Rent First Cow (2019)

3.1 of 5 from 442 ratings
1h 56min
Rent First Cow Online DVD & Blu-ray Rental
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Synopsis:
Award-winning director Kelly Reichardt (Meek's Cutoff, Wendy and Lucy) returns with the eagerly awaited 'First Cow', a gripping and glorious story of friendship, petty crime and the pursuit of the American dream on the harsh frontier of the Pacific Northwest. In 1820's Oregon, two loners team up to seek their fortune through a scheme to steal milk from the wealthy landowner's prized Jersey cow - the first, and only, in the territory. A true masterpiece from one of the great modern American filmmakers.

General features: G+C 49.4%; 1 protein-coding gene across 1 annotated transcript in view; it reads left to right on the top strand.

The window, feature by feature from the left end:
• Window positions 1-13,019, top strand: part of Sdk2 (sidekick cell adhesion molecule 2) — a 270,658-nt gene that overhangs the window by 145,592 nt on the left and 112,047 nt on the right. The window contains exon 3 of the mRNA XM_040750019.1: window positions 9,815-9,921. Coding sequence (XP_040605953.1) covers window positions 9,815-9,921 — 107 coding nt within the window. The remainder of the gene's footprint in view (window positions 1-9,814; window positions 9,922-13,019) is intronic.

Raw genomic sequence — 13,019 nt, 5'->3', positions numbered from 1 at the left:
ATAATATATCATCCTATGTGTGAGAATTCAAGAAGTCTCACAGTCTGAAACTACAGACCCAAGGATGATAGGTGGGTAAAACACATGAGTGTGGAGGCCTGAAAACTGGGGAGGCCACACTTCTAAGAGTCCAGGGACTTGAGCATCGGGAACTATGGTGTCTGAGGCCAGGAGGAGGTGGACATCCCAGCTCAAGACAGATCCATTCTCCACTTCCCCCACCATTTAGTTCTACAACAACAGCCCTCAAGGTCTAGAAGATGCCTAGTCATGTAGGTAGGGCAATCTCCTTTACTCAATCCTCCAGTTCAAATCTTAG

Actors:
, , , , , , , , Evie, , Jared Kasowski, , , , , , , , ,
Directors:
Producers:
Neil Kopp, Vincent Savino, Anish Savjani
Writers:
Jonathan Raymond, Kelly Reichardt
Studio:
Mubi
Genres:
Action & Adventure, Drama
Collections:
10 Films to Watch if You Like: EO, 2021, CinemaParadiso.co.uk Through Time, Films to Watch If You Like..., What to Watch Next If You Liked Nomadland
BBFC:
Release Date:
09/08/2021
Run Time:
116 minutes
Languages:
English Dolby Digital 2.0, English Dolby Digital 5.1
Subtitles:
English Hard of Hearing
DVD Regions:
Region 2
Formats:
Pal
Aspect Ratio:
Full Screen 1.33:1 / 4:3
Colour:
Colour
Bonus:
  • Making Of Featurette
BBFC:
Release Date:
09/08/2021
Run Time:
121 minutes
Languages:
English DTS-HD Master Audio 2.0, English DTS-HD Master Audio 5.1
Subtitles:
English Hard of Hearing
Formats:
Pal
Aspect Ratio:
Full Screen 1.33:1 / 4:3
Colour:
Colour
BLU-RAY Regions:
B
Bonus:
  • Making Of Featurette

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Reviews (10) of First Cow

Hair-tearingly slow - First Cow review by Alphaville